Buddy Up: 3 Social Ways to Exercise Anywhere
Combine that outdoor workout with the social support of a partner or group and you have a triple the good health benefits. #HerbalifeNutrition fitness expert Samantha Clayton shares 3 fun activities you can do with a group or partner.Click To Tweet
Regular exercise—anywhere, anytime—can do wonders for your physical and mental health. Taking your routine outside adds an additional wellness boost from spending time in nature. Combine that outdoor workout with the social support of a partner or group and you have a triple the good health benefits.
In fact, a study published in the Journal of Sport and Exercise Psychology evaluated participants who performed a series of planks both alone and in a group. The people working in a group increased their plank time by 24 percent!
With those types of results in mind, here are 3 activities you can do with a group or partner:
1. Outdoor bootcamp
Bootcamp is an intense one-hour, total-body workout that combines strength training and intense cardio, with very little rest in between sets.
Bootcamp classes vary depending on the instructor and facility. You may use kettlebells, tires, sandbags, sleds, weights and/or your own bodyweight. The group environment builds camaraderie and provides needed support: if you feel like lying on the ground, someone will encourage you to keep moving.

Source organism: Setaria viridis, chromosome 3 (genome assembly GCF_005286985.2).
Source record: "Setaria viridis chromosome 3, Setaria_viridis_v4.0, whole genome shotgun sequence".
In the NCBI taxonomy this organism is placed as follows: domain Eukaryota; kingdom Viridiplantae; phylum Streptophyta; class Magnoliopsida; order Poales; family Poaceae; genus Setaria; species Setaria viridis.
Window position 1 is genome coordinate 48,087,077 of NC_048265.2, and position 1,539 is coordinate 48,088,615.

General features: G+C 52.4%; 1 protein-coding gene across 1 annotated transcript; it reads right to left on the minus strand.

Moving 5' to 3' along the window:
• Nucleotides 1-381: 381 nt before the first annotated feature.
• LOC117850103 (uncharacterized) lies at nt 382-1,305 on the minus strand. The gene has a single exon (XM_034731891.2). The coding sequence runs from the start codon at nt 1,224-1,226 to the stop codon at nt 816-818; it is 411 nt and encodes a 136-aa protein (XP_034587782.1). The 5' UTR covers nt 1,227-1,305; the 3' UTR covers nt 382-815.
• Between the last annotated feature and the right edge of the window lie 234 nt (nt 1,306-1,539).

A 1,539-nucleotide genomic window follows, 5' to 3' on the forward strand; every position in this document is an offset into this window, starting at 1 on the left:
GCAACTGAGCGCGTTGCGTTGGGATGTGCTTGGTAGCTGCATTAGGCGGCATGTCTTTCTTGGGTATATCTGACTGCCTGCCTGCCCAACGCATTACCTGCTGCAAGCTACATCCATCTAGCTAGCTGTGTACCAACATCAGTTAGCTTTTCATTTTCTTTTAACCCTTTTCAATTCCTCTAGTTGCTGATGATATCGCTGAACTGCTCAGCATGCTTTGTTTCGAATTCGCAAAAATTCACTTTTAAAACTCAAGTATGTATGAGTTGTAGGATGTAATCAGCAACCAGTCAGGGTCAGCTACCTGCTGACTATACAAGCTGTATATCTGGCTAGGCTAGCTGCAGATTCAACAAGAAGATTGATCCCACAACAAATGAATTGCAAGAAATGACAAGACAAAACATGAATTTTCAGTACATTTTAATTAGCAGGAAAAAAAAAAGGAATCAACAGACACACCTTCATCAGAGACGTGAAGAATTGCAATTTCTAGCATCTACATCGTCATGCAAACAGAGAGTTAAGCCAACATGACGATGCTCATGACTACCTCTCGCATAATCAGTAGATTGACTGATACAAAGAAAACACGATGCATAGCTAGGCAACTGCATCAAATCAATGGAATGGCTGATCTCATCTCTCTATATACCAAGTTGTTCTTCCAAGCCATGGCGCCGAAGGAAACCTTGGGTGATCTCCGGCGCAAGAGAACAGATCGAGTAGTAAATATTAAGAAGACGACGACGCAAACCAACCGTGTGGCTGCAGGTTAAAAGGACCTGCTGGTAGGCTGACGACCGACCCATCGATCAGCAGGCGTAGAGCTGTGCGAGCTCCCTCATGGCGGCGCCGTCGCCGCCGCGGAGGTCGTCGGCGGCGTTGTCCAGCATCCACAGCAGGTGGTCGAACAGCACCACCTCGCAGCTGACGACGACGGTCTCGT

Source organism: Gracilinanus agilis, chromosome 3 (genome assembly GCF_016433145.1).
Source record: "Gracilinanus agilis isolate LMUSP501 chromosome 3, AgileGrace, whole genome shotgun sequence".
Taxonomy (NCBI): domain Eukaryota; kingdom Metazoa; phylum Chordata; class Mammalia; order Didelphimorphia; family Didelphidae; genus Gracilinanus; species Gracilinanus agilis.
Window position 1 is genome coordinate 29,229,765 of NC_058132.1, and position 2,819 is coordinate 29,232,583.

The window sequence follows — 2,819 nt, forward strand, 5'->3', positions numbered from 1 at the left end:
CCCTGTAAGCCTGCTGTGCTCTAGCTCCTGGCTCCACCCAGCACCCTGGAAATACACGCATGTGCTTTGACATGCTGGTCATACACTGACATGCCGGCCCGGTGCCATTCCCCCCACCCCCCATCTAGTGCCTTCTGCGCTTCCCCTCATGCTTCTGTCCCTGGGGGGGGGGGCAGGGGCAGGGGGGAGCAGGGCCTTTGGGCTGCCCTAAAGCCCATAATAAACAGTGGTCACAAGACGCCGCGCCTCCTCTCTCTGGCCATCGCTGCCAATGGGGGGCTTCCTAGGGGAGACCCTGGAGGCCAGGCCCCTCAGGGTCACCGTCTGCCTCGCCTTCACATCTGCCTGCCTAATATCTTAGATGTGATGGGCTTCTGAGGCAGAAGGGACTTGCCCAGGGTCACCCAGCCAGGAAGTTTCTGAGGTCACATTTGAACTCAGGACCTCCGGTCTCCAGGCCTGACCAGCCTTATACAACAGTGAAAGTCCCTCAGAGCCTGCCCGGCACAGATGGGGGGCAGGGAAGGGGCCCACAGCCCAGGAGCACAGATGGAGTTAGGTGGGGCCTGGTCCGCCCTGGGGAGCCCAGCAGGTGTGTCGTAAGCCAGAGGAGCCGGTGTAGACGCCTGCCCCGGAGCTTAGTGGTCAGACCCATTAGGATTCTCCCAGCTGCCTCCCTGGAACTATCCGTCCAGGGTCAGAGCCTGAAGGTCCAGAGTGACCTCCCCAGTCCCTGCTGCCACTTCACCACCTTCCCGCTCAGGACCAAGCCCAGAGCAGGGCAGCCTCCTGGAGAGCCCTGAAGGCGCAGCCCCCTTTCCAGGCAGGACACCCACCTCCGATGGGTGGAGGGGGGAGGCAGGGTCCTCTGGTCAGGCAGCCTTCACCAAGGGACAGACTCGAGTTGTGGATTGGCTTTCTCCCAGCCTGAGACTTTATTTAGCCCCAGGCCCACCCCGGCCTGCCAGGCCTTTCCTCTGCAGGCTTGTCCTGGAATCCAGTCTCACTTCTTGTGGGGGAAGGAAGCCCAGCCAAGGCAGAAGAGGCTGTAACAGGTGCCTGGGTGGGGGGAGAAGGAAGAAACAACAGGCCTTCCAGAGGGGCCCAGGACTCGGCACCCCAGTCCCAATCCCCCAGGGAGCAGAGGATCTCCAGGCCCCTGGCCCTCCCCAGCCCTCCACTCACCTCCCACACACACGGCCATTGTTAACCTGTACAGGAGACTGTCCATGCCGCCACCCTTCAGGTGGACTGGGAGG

2. ABC training
Short for Athletic Body Conditioning, ABC combines body weight training, weight lifting, and choreographed movements using a single step and other simple equipment. It’s high-energy and highly stylized, with workouts that rely heavily on music of momentum, rhythm, and results. It emphasizes the importance of stretching, developing muscle, building a strong and stable core, and improving coordination. Perhaps most important of all, ABC training is fun, well rounded, and effective!
3. Join a group run
Have you ever passed groups of runners on your way to the gym? Why not join them? You’ll meet new people, explore new routes and have more fun than you would staring at the TV on the treadmill.
The influence of a group can prompt you to push the pace or run a hilly route you might otherwise avoid. Worried about getting left behind? Don’t be. Many clubs have a “no drop” policy, which means the route has designated regroup spots or leaders who make sure every runner has company.